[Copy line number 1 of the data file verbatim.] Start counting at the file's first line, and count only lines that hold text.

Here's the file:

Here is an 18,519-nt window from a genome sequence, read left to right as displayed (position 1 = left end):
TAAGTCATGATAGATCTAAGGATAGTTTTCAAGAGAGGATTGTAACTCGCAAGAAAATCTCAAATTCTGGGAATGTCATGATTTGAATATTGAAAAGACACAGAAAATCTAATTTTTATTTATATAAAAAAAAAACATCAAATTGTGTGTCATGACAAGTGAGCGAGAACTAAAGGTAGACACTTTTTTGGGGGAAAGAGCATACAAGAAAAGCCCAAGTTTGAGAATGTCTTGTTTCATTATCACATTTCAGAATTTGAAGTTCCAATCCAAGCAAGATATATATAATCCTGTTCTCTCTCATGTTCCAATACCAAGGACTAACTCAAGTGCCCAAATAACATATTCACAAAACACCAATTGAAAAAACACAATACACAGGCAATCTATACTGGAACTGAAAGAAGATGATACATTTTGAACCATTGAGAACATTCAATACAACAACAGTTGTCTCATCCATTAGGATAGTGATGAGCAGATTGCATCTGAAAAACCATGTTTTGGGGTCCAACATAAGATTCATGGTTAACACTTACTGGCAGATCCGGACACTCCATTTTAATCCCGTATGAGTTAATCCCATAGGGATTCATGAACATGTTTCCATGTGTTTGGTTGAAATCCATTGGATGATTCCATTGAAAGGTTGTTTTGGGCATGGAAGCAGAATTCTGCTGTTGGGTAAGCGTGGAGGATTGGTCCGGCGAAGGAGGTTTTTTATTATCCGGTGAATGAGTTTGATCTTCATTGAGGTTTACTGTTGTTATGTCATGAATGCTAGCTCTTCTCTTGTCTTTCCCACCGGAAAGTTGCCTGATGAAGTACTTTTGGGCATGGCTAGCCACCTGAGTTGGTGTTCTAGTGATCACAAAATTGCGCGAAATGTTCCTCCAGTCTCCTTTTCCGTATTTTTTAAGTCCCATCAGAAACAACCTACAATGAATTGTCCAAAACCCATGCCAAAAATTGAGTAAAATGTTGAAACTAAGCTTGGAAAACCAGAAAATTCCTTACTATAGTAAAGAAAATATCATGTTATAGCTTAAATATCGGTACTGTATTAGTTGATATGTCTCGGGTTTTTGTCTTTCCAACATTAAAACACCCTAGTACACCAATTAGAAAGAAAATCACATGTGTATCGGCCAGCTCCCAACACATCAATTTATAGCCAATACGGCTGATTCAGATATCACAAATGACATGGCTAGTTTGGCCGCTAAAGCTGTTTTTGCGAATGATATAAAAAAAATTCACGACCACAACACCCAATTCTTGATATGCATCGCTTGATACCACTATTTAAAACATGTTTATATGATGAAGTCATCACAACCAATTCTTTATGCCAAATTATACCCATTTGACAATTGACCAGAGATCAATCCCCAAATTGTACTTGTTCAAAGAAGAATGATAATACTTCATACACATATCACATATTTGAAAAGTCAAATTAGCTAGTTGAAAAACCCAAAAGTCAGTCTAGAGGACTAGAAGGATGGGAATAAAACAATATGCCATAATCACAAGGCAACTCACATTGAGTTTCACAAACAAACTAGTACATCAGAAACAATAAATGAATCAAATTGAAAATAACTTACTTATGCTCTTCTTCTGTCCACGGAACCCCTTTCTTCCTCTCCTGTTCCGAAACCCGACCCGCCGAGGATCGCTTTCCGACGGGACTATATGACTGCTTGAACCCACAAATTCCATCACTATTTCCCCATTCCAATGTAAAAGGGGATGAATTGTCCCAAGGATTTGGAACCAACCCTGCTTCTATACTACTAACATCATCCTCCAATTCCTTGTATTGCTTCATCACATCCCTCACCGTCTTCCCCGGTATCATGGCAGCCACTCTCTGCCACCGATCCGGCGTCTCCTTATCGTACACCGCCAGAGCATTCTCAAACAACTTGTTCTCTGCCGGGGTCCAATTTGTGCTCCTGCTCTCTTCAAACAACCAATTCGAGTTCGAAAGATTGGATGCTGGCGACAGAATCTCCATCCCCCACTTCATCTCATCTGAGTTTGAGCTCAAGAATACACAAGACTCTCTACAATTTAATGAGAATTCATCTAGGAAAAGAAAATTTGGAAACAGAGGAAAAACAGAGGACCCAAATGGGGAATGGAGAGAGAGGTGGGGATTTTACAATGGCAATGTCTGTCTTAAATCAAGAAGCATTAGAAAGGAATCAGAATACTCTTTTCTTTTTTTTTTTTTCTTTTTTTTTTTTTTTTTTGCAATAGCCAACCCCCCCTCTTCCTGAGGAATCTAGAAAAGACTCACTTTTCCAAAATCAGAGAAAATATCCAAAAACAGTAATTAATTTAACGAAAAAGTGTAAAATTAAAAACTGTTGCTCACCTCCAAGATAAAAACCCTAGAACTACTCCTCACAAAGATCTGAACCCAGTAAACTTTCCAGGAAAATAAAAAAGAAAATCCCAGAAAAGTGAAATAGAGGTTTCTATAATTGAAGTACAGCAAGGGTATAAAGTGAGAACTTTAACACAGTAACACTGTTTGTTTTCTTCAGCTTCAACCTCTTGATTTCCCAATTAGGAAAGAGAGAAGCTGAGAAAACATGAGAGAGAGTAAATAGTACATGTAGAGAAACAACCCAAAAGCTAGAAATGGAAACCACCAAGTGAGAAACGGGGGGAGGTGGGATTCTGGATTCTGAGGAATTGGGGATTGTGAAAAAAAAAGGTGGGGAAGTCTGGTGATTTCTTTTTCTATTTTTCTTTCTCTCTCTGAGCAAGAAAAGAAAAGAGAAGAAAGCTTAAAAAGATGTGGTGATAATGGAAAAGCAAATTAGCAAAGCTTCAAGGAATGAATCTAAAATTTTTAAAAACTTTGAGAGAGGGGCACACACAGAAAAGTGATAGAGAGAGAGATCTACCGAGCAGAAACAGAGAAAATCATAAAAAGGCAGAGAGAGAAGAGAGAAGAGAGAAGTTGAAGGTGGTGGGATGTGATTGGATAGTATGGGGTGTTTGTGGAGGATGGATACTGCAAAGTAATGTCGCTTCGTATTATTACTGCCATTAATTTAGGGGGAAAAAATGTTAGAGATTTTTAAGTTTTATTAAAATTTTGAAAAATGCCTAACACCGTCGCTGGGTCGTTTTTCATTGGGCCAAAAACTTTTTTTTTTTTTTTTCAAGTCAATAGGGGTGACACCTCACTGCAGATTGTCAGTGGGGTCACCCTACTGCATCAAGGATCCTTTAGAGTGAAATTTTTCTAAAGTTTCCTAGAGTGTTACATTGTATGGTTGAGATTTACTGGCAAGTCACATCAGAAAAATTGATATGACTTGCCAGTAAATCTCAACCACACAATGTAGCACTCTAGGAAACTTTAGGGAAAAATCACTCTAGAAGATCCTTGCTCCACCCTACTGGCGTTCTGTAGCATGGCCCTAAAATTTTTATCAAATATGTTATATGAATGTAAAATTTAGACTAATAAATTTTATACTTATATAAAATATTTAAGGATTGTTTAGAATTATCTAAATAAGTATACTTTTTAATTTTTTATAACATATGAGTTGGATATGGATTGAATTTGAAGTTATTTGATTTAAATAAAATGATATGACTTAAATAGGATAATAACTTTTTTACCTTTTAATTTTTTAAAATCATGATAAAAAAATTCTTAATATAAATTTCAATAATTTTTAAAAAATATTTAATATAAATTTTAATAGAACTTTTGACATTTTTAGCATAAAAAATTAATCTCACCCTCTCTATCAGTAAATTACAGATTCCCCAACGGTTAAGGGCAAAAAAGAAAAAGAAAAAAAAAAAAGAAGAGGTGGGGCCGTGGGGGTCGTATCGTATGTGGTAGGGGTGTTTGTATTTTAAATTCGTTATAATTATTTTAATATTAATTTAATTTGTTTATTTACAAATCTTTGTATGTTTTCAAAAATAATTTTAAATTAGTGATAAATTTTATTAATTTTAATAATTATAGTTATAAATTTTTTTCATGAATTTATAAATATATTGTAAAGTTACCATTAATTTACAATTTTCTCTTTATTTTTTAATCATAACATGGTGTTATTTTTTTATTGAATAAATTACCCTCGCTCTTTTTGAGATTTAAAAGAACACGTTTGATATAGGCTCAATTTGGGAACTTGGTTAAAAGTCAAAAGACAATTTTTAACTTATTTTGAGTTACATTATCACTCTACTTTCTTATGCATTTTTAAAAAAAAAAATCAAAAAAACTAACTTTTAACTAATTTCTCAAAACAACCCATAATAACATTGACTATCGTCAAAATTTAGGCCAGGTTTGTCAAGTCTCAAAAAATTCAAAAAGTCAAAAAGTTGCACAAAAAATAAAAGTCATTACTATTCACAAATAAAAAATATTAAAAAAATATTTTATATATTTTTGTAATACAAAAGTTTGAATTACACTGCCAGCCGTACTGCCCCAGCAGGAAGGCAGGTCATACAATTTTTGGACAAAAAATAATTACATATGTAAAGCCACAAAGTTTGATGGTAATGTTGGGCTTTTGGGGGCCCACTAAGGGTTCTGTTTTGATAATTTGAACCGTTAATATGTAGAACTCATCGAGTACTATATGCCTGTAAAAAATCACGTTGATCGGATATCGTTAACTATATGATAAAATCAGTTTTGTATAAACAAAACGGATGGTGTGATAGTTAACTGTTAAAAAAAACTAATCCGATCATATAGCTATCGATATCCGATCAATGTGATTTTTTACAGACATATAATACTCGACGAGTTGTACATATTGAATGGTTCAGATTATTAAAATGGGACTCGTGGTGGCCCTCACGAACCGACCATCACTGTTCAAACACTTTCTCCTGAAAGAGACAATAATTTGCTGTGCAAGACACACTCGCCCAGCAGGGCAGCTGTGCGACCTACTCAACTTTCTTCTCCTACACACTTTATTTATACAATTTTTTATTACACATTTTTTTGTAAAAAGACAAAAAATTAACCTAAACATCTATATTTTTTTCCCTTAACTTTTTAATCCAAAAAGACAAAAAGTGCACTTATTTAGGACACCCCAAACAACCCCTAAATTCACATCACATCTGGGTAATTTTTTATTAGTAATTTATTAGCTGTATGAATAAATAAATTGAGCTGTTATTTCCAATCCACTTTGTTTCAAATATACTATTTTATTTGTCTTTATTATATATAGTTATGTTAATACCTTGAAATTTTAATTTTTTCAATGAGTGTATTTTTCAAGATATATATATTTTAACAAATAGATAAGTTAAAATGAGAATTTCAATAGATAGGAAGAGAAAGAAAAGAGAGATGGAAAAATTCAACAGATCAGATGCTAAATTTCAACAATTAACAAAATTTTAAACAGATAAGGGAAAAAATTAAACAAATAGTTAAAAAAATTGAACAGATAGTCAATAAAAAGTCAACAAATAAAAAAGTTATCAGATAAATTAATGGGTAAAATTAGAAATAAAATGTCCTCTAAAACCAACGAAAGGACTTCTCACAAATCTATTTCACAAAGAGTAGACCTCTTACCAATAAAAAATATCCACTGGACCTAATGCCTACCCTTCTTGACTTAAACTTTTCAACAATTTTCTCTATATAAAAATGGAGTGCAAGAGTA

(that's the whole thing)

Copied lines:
Here is an 18,519-nt window from a genome sequence, read left to right as displayed (position 1 = left end):